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80's Music

Discussion in 'Off Topic' started by Bearsyzf, Sep 12, 2019.

  1. Bearsyzf

    Bearsyzf Android Expert
    Thread Starter

    Speaking for myself i believe that the 80's music was the best music time, most of the best music then were from bands not in the U.S ........... My 3 biggest crushes back the were Pat Benatar , Stevie Nicks and Blondie.
    How do you all feel and what era had the best music to you ?
     

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  2. Dannydet

    Dannydet Extreme Android User

    I was in my 20s back then and I also agree, that Era had some of the best music ever. Not to mention the styles in fashion and hair, cars, and the economy was very good.
     
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  3. MoodyBlues

    MoodyBlues Compassion is cool!
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    My favorite era is hard to pinpoint. I was lucky enough to experience Beatlemania as a child, and the Beatles will always be my favorite band. The '60s also cranked out such amazing artists as Bob Dylan, Joan Baez, Janis Joplin, Jimi Hendrix, the Beach Boys, the Moody Blues, Joni Mitchell, the Doors, Carole King, Frank Zappa, Creedence Clearwater Revival and lots more.

    But the '70s and '80s brought some incredible artists, including Queen, Pink Floyd, David Bowie, Cat Stevens, Carly Simon, Fleetwood Mac (Stevie Nicks attended my high school [before me]!), Van Halen (so did Michael Anthony!), the Eagles, Dire Straits, The Police, Genesis, Blondie, Bruce Springsteen, U2, Led Zeppelin, Elton John, the Grateful Dead, Tom Petty and others.

    Basically, the artists I've listed (plus some I didn't) are artists whose music I still listen to, and find relevant and meaningful.

    ----------------

    Yes, this post keeps growing. Every time I think of another one of my favorites, I add them! :D
     
    #3 MoodyBlues, Sep 12, 2019
    Last edited: Sep 14, 2019
  4. olbriar

    olbriar  
    Moderator

    I think that most feel the best music was created during their high school / college days. For me that would be the mid sixties to the mid seventies. I will not argue that the eighties enjoyed some great artists producing some great music. The same can be said for the forties big band sounds as well as the fifties artists that would ultimately progress into the rock genre. I've often pondered why most people love the music of their coming of age era.
    I think it's because they were at an age where they enjoyed the freedoms of life without a great deal of responsibilities. Music has a way of bringing a person back to that time and stage of life. Music, no matter the era, is a wonderful gift.
     
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  5. MoodyBlues

    MoodyBlues Compassion is cool!
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    I agree, @olbriar. There's something about that particular time in our growth that makes the music special, meaningful.
     
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  6. JAy3001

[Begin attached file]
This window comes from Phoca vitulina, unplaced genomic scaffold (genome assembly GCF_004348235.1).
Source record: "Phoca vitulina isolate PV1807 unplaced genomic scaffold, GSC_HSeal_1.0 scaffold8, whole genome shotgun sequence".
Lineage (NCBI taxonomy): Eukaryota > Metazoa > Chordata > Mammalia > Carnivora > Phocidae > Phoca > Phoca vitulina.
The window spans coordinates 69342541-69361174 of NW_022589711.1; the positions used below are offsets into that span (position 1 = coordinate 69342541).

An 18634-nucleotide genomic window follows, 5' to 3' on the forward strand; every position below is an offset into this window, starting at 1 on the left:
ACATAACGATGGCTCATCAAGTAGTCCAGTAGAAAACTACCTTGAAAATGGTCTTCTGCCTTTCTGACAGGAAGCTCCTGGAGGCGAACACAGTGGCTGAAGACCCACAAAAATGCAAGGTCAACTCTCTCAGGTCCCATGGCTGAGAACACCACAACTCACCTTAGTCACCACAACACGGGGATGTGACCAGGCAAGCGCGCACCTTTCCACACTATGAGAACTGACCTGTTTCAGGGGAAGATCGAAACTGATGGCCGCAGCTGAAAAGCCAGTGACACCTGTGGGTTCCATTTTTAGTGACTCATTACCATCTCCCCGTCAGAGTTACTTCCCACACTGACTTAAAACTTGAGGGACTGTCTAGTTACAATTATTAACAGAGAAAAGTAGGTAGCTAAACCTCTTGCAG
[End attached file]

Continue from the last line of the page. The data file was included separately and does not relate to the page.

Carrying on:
JAy3001 Android Expert

    Crumbs, I always thought the fashion and hair of the 80s was terrible! Lol Not to mention the economy, but this was the heyday of the banker making vast sums of money which led in turn to the financial crash in 2008.. it's all the hippys fault from the 60s, with their peace, love and and unity - that turned to greed once they grew up. Thems the ones to blame. Lol :p:D:cool:

    I did like The Police, UB40, The Cure, The Specials to name but a few.
     
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  7. Bearsyzf

    Bearsyzf Android Expert
    Thread Starter

    80's Rock, where all the great rock bands you couldn't tell the men from the women :D
     
  8. JAy3001

    JAy3001 Android Expert

    The BBCs Guitar Heros shows are a great watch, if not for the amazing music - the amazing fashions will astound you. :p

     
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  9. mikedt

    mikedt 你好

    All of them I very often listen to now. I'll add a few more that I still really enjoy, Yes, Rick Wakeman, Emerson Lake & Palmer, Jethro Tull, King Crimson. I was really too young to experience Beatlemania for myself, I was 7 when they split in 1970.
     
  10. MoodyBlues

    MoodyBlues Compassion is cool!
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    I was...*cough*...older.
     
  11. mikedt

    mikedt 你好


    I know my mum and dad didn't care much for Beatlemania, who were both from Liverpool, they were too busy bringing me(b.1963) and my sister(b.1965) up. :D
     
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  12. Dannydet

    Dannydet Extreme Android User

    I'm with you, miket. Born in 62 and too young to remember
     
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  13. olbriar

    olbriar  
    Moderator

    You guys missed out on a music revolution. The older generation felt the change and were a bit intimidated by it. The world was changing fast and so was the music. The Beatles were the vehicle and all of the younger generation jumped on board for a fun ride. The more they were disliked by our parents, the more the young people embraced their music. Their music was great but face it, they were mostly innocent love songs. Nothing to get all excited about. The Beatles weren't alone. The entire British invasion (as it was called) had a huge impact on this side of the pond.

    I say that you missed out on a music revolution but the Beatles were not the first to be the voice of the younger generation. There have been many voices in the past and there will be many more in the future. You just missed out on living the Beatles impact.
     
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  14. MoodyBlues

    MoodyBlues Compassion is cool!
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    Early on, yes, definitely. But once they were able to break free of their forced (by Brian Epstein) clean-cut look and lyrics, watch out!